Work-life balance helps reduce staff turnover

Achieving a work-life balance for employees can also help reduce turnover.  According to a recent survey by Hay Group, 17 percent of employees in organizations that support work-life balance plan to leave their jobs within the next 2 years, compared with 27 percent of employees in organizations where work-life balance is not supported.  The survey also found that supporting a work-life balance also increases the employer’s ability to recruit top talent and there is greater satisfaction with compensation.

Mangers can use the following tips to help achieve a work-life balance that will result in a more productive and efficient staff:

  1. Be flexible. If practical, allow alternative work arrangements such as modified schedules or job sharing.
  2. Offer paid time off (PTO) in lieu of sick days and vacation. Let the employee decide why, how and when they want to use their paid days off.  Also, only allow limited carry-over of PTO to encourage employees to actually use it.
  3. Reduce employees’ need to commute. Can an employee’s job be performed just as well at home? If so, allow them the option to do so.
  4. Be a model for the balance. If a manager is responding to email while on vacation it sends a message to the employee that they’re expected to do the same.
  5. Avoid contacting employees outside of work hours. Respect their personal time and only reach out to them if it’s crucial.
  6. Encourage employees to seek help when they feel overwhelmed. Bring in outside help if necessary.

Reach out to your employees and Identify ways that can help them achieve the balance of work and life.  If you need additional help with employee matters or tips for creating policies in your business, contact BCN Services at 1-800 891-9911 or visit us at www.www.bcnservices.comhr@www.bcnservices.com.

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Amanda Cline, HR Generalist

Allowing emotions at work may lead to better decisions

Today, employers spend a lot of time and money training employees to make better decisions.  Generally employees are taught to be more rational and less emotional.

Recent research by the Journal of Experimental Social Psychology published by the Society for Human Resource Management (SHRM) questions this type of training style and shows how certain moods or emotional states can actually lead to more accurate and effective decisions.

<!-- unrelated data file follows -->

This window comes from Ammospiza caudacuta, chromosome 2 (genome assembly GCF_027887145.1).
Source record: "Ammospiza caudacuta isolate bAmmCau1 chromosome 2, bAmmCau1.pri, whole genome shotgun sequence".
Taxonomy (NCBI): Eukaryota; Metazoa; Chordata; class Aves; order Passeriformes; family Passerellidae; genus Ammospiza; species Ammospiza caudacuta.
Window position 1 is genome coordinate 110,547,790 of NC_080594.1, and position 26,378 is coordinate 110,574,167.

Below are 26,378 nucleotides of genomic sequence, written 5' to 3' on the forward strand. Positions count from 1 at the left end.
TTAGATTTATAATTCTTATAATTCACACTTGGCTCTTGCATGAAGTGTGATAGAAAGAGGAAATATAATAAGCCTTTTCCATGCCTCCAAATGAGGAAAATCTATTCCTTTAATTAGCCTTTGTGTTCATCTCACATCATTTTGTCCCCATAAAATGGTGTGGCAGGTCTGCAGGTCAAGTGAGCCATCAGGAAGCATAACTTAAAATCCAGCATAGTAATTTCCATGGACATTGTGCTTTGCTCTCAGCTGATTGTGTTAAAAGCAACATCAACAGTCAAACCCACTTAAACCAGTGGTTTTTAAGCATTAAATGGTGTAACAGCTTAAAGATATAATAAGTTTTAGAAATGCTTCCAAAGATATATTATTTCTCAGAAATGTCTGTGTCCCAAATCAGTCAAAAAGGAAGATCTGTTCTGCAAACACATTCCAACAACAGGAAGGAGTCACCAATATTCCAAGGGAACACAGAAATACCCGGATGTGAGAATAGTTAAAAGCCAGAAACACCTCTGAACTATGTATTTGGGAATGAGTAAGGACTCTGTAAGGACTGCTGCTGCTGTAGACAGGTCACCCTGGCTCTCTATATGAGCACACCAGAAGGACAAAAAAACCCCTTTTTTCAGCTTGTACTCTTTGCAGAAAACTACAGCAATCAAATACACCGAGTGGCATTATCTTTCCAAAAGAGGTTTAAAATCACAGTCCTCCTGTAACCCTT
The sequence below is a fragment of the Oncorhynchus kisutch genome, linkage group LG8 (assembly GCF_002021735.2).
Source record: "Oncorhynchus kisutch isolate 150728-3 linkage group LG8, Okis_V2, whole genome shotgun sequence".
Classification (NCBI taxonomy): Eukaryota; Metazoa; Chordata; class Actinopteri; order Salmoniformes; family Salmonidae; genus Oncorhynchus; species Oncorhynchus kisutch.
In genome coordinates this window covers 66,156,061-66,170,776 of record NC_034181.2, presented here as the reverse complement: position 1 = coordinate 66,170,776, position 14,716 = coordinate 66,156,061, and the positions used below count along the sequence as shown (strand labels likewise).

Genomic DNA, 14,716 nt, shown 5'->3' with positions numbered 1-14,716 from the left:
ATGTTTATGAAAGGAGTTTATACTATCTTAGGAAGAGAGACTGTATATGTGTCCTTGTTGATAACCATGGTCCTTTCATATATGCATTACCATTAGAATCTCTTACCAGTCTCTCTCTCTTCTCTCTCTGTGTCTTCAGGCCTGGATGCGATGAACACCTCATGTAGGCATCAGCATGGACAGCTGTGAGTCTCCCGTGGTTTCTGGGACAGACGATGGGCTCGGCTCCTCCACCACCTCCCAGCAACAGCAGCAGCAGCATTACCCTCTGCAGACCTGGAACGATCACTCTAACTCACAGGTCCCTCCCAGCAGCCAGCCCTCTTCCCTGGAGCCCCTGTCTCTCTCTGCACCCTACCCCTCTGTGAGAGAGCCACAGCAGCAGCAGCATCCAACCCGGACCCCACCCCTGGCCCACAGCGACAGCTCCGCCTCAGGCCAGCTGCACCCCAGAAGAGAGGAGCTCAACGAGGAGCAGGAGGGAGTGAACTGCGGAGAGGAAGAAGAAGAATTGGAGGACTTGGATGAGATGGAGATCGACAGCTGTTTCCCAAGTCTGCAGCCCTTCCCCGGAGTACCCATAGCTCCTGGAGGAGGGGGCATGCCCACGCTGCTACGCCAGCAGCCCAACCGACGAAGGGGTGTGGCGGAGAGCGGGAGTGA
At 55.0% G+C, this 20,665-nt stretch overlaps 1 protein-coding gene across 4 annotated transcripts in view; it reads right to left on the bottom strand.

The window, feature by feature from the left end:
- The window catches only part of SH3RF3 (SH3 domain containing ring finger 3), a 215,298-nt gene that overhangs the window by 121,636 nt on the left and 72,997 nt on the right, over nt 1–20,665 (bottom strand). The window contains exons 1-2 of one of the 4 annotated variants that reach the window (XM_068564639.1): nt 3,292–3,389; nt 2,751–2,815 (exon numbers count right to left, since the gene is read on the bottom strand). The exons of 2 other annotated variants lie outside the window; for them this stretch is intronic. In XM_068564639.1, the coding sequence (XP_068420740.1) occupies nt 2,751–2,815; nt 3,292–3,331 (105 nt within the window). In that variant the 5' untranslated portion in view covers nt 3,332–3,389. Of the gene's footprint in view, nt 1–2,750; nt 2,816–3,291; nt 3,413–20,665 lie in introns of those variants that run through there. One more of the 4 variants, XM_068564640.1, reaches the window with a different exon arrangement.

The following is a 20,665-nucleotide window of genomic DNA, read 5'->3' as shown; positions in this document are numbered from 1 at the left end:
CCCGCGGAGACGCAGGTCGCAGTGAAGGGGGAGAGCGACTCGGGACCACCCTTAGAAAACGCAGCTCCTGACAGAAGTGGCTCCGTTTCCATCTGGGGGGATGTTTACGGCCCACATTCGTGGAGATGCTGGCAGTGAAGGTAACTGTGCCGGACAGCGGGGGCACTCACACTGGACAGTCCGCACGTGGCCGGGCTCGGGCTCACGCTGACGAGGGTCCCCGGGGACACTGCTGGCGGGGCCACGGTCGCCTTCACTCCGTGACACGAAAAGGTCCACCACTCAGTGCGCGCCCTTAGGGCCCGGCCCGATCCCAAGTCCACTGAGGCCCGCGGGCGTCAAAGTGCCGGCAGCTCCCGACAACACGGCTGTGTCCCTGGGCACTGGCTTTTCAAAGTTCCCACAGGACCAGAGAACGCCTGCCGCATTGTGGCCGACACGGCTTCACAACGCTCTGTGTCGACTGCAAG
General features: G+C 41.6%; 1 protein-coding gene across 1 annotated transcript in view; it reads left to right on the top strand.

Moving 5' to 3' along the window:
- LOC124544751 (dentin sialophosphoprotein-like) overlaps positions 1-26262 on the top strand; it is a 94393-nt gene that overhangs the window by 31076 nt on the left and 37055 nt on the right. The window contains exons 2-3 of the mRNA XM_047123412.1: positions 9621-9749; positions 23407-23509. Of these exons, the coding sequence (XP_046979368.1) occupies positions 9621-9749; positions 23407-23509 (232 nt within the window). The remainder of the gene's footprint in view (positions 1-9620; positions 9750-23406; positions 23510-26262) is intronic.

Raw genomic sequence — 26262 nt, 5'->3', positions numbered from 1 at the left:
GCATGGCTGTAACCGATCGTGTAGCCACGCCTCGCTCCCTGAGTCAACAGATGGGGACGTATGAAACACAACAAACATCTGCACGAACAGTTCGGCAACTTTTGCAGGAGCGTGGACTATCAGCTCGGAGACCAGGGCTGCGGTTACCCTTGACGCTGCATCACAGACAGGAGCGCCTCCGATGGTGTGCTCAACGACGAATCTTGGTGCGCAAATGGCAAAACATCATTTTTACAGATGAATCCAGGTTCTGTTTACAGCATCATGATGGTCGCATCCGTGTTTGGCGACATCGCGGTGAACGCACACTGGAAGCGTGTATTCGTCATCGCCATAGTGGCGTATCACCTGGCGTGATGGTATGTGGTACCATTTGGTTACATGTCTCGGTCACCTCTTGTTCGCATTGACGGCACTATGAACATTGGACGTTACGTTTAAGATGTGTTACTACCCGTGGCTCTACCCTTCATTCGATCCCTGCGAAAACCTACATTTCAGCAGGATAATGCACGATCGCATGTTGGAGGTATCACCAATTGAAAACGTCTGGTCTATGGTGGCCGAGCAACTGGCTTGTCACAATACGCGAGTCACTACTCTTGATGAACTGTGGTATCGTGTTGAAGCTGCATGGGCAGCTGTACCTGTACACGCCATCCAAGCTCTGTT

Researchers found evidence that when people were emotionally uncertain, they felt positive and negative simultaneously.  Their emotional state was conflicted, making them more open to considering conflicting information, which can be critical to making good decisions.   For example, think of your dependent child leaving home to attend college.  You are excited about their future; however, you may feel nervous about them leaving home.  That is simultaneously feeling positive and negative.

Subjects were asked to write about a life experience or watch a movie.  Researchers recorded the participants’ accuracy in making predictions and forecasts.  Those who showed mixed emotions in the study were consistently more accurate.

Today’s business leaders can discard the idea that employees should be emotionless.  Resist the urge to try and alter the moods and emotions of employees and teams when you need them to make important decisions.

Allowing employees to take the natural course with their emotions will increase the chance that people will not be solidly positive or negative, but make good, solid decisions.

 

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Debbie Strahle, Partnership Manager

Managers: Be prepared when handling employee demotions

Demotions may be proposed for a number of different reasons, including poor employee performance, disciplinary actions, position elimination or organizational restructuring, and even, at times, an employee-desired reduction in responsibility.

Demotions for simple performance-related issues may be both the easiest and most challenging to deal with. If the employee is a long-term employee who was successful in his or her previous role and simply lacked the skill set to be successful in the new position, returning the employee to the previous role may seem logical. However, this choice may face challenges such as: